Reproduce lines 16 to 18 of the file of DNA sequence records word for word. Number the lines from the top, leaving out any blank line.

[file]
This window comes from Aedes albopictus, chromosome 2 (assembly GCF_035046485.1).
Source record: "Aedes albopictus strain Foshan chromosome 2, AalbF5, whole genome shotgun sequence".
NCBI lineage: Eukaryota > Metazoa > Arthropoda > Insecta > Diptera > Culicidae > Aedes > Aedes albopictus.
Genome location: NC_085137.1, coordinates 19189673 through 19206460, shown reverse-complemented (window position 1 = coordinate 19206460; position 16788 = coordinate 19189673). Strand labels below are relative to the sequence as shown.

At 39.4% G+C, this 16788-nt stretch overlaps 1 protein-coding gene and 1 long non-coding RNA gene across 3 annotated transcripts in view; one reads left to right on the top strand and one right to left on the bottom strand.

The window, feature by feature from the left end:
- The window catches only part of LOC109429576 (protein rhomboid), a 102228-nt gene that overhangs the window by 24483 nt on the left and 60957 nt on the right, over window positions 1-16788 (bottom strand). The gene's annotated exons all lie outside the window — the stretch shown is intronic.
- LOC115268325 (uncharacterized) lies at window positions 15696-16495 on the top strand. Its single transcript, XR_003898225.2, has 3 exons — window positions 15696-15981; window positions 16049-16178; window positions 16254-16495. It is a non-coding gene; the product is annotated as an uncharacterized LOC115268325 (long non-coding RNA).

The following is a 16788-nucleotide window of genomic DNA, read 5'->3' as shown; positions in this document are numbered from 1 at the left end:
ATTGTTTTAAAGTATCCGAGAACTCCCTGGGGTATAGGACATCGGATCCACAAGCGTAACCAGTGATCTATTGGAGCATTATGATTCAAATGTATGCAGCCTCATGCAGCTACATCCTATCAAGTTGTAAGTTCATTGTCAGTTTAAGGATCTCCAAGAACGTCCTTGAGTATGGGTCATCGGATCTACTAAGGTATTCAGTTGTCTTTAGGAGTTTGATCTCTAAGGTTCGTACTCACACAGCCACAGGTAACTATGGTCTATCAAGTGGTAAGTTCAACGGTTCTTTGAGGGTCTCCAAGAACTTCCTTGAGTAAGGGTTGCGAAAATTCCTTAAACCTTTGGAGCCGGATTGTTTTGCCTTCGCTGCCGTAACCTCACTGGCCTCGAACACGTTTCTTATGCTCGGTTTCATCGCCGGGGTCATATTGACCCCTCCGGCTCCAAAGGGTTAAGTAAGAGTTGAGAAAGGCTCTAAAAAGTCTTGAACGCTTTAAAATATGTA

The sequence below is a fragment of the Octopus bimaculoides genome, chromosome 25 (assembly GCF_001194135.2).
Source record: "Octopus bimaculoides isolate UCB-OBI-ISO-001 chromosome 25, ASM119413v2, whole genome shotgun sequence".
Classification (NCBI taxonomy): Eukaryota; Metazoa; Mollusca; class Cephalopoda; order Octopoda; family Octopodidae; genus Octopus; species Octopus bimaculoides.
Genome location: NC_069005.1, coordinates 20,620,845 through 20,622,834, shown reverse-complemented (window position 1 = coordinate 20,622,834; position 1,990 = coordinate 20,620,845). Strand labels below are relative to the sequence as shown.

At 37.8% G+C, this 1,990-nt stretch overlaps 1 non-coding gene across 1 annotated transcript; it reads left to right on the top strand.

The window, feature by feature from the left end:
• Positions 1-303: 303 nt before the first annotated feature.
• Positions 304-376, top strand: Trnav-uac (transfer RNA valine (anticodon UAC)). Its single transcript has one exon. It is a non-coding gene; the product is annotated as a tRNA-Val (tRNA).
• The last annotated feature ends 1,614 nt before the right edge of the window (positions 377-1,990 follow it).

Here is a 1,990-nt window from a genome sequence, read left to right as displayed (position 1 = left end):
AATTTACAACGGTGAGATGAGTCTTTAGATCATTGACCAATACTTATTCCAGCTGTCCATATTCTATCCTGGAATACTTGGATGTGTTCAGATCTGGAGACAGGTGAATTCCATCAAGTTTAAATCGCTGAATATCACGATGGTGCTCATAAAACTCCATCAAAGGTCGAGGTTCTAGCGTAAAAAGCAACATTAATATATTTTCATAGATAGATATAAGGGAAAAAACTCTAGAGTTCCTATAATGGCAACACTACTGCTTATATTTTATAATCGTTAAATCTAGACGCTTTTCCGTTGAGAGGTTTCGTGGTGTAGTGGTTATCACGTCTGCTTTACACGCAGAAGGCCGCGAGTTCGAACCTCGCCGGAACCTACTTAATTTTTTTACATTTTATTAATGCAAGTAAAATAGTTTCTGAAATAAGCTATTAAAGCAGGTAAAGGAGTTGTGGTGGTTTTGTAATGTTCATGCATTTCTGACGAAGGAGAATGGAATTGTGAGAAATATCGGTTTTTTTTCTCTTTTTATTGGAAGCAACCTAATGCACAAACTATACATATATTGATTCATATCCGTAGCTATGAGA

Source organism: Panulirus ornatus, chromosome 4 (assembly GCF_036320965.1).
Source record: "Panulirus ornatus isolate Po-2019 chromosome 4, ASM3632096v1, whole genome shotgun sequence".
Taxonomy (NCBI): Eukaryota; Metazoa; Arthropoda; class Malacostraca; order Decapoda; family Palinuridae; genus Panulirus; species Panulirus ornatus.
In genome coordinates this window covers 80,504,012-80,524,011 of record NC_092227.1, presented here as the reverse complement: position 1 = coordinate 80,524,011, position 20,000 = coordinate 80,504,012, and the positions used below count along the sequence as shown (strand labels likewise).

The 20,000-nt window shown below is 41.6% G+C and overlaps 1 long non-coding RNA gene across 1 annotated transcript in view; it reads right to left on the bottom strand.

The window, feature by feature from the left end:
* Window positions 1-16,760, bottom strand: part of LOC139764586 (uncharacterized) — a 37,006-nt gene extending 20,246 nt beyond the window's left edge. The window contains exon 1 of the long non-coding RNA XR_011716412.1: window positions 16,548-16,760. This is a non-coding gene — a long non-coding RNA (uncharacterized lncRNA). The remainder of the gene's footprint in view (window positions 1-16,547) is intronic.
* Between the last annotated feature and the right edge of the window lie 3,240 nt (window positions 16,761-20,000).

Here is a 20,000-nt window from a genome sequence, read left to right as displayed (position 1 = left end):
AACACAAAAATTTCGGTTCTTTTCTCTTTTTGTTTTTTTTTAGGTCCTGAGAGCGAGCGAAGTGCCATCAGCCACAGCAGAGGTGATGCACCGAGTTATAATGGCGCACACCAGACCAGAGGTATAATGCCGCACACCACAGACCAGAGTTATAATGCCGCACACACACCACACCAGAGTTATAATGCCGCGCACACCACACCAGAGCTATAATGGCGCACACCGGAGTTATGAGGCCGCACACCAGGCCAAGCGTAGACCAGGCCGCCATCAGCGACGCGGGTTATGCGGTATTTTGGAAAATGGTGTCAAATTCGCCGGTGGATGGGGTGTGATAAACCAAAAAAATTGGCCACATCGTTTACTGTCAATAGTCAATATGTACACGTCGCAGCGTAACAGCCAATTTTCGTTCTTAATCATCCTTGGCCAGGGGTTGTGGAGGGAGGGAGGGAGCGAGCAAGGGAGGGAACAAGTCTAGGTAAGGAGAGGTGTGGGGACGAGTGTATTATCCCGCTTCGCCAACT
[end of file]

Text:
The window, feature by feature from the left end:
• Positions 1-303: 303 nt before the first annotated feature.
• Positions 304-376, top strand: Trnav-uac (transfer RNA valine (anticodon UAC)). Its single transcript has one exon. It is a non-coding gene; the product is annotated as a tRNA-Val (tRNA).